A day after crowds packed into the big chain-owned stores on Black Friday, the shopping spotlight turned Saturday to supporting the small locally-owned businesses that are a major part of the economy.
The seventh annual Small Business Saturday event saw consumers pump billions of dollars into local businesses around the country, including Seaboard Station near downtown Raleigh. The spending provided a welcome boost to business owners who are fighting to survive against bigger stores and online sellers.
“There really is an important need for people to support local businesses because we do give back more to the community and more of our dollars stay in the community,” said Doug Diesing, owner of Seaboard Wine & Tasting Bar in Raleigh.
Credit card company American Express launched Small Business Saturday in 2010 with the motto “Shop Small.” It’s held the first Saturday after Thanksgiving, between Black Friday and Cyber Monday, to help small businesses at the start of holiday gift season.
Small Business Saturday has grown in popularity and financial impact. Last year, 95 million consumers took part in Small Business Saturday, up 8.2 percent from 2014.
Small Business Saturday spending at local and independent businesses has grown from $5.5 billion in 2012 to $16.2 billion in 2015.
“A lot of the big boxes have big ad campaigns and they have a lot of large pockets behind them, and small independent businesses usually don’t,” said Cheryl Fraser, owner of Galatea Boutique at Seaboard Station in Raleigh. “So having a big company like American Express shine the light on us is really helpful.”
But just like the big stores are having sales, local businesses also offered incentives to encourage shoppers to come.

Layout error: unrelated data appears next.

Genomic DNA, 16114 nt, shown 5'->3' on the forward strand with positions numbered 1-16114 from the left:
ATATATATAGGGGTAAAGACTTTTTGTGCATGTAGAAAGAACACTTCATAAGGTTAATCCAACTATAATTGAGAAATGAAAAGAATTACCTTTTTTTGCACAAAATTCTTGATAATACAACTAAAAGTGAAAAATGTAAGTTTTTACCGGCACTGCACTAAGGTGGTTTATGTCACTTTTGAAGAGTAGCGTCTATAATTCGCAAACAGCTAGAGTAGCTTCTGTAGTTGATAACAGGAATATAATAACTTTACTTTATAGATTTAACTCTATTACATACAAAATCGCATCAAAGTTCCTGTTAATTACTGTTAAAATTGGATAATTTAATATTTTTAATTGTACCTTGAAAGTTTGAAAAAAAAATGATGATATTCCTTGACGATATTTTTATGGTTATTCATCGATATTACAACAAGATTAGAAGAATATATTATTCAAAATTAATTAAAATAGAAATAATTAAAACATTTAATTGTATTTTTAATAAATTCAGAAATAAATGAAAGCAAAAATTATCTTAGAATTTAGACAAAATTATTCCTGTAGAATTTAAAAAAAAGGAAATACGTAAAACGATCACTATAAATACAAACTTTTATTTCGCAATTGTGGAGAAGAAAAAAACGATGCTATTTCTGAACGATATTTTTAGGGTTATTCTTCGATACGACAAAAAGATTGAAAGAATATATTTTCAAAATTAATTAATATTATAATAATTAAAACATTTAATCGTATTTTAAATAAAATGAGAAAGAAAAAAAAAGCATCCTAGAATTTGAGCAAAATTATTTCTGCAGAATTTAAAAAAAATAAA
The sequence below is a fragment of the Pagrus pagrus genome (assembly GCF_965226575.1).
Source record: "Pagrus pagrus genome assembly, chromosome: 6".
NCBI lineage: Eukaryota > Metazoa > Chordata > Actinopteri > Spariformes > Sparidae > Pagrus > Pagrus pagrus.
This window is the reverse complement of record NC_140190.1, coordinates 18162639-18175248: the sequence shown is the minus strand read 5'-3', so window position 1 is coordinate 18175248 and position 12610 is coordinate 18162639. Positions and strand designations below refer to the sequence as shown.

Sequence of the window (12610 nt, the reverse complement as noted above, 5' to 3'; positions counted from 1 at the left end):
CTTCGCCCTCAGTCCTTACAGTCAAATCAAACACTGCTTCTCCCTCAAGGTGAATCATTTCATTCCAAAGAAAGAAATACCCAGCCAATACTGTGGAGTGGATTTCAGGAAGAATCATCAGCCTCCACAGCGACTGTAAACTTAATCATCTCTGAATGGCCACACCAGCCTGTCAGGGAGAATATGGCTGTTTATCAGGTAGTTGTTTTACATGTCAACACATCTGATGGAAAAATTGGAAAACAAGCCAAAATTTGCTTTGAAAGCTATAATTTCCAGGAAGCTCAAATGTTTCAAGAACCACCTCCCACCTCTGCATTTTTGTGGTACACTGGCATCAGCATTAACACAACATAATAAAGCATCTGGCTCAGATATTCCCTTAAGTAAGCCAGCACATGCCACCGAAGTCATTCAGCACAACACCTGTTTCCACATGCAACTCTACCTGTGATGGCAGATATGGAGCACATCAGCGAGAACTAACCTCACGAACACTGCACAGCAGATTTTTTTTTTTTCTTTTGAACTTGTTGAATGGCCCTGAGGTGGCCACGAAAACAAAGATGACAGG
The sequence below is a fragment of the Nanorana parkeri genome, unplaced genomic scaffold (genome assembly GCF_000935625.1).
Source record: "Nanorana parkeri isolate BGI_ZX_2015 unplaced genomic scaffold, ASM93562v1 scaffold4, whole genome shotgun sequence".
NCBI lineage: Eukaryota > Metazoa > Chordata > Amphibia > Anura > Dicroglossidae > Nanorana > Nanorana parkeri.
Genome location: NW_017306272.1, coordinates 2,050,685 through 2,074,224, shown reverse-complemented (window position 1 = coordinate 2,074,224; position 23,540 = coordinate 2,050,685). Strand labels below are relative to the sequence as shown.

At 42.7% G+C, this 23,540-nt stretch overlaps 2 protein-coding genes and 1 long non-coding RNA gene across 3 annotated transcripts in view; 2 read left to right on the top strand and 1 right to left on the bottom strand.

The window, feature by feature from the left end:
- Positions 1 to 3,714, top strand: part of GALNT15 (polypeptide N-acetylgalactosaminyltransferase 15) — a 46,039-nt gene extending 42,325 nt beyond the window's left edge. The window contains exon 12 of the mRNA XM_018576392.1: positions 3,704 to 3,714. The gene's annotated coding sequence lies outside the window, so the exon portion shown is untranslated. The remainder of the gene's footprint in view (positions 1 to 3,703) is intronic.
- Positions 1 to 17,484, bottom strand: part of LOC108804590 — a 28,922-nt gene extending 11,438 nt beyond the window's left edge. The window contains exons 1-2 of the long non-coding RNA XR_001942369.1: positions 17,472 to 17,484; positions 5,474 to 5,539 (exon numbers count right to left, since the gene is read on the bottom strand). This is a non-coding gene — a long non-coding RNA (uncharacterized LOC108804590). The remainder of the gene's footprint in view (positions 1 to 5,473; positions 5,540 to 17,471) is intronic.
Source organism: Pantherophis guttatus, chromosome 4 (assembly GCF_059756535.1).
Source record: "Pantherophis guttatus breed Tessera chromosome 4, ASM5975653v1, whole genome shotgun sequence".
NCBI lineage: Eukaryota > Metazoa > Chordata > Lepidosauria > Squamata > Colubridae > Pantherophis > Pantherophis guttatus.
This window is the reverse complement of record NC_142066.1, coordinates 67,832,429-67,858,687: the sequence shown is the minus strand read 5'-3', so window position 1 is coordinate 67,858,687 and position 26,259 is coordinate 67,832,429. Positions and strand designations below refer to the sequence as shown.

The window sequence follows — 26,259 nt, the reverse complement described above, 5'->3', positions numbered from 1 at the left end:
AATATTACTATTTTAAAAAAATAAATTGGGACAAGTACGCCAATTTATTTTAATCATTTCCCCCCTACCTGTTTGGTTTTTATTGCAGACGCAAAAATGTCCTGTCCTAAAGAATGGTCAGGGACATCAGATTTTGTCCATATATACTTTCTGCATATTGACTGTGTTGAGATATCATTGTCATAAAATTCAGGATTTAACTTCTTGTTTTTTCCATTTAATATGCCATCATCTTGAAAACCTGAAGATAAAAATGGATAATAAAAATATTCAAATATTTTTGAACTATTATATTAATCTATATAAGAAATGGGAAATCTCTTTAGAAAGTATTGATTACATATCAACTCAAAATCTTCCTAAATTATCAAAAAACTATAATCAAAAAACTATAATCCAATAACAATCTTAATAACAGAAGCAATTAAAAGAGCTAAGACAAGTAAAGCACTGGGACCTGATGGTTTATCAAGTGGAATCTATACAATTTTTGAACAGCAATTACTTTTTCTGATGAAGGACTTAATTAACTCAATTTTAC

Galatea is offering a 15-percent discount to people who bring in coats to donate to the Raleigh Rescue Mission.
Seaboard Ace Hardware offered $10 off on purchases of $50 or more.
Seaboard Wine & Tasting Bar offered a 20-percent discount to people who bought cases of 12 wines. A free wine tasting also helped attract shoppers.
The combination of the wine discount and the desire to support local businesses helped bring Mike Rogers to Seaboard Station.
“We rarely go to a mall,” said Rogers, who traveled from Hillsborough. “We prefer shopping at a local business where you get to know the people and the people get to know you. It’s more like a visit than a business transaction.”
Doug Edgeton of Raleigh took advantage of the sales Saturday to make purchases at Seaboard Wine, Ace Hardware and Logan Trading Company.
“I don’t go to the malls very often,” Edgeton said. “We tend to try to do local stuff or we end up buying things off the Internet. I don’t like the crowds, I’m not a crowd person.”
Business owners say it’s hard to say how much of their sales are specifically due to Small Business Saturday. But several owners said they expected to sell more than on a typical Saturday.
Diesing said he expected to do 25 to 30 percent more business on Saturday.
Seaboard Ace Hardware was on pace to do 500 to 600 transactions on Saturday compared to 400 to 500 on a normal Saturday, according to owner Bob King.
Pam Blondin, owner of DECO Raleigh, a downtown retailer specializing in locally made products, said Saturday isn’t a “do or die” sales day. But Blondin was expecting to do two-and-a-half times more business Saturday than on Black Friday.
“It really does seem to remind people that shopping locally is the best way to go for gift giving,” Blondin wrote in an e-mail. “It seems to raise the issue a bit in people’s minds, and many of our customers on Small Business Saturday are very proud to be shopping local — we make sure they know we are VERY grateful!!”
While the sales on Saturday are welcomed, Fraser of Galatea said Small Business Saturday is more than just a one-day event.
“It’s about the focus long term of when you’re thinking about shopping and anything,” Fraser said. ‘“Oh, maybe I should try the local store first, the local businesses first instead of jumping on the bandwagon of the box store or the bigger companies or the online shopping.’”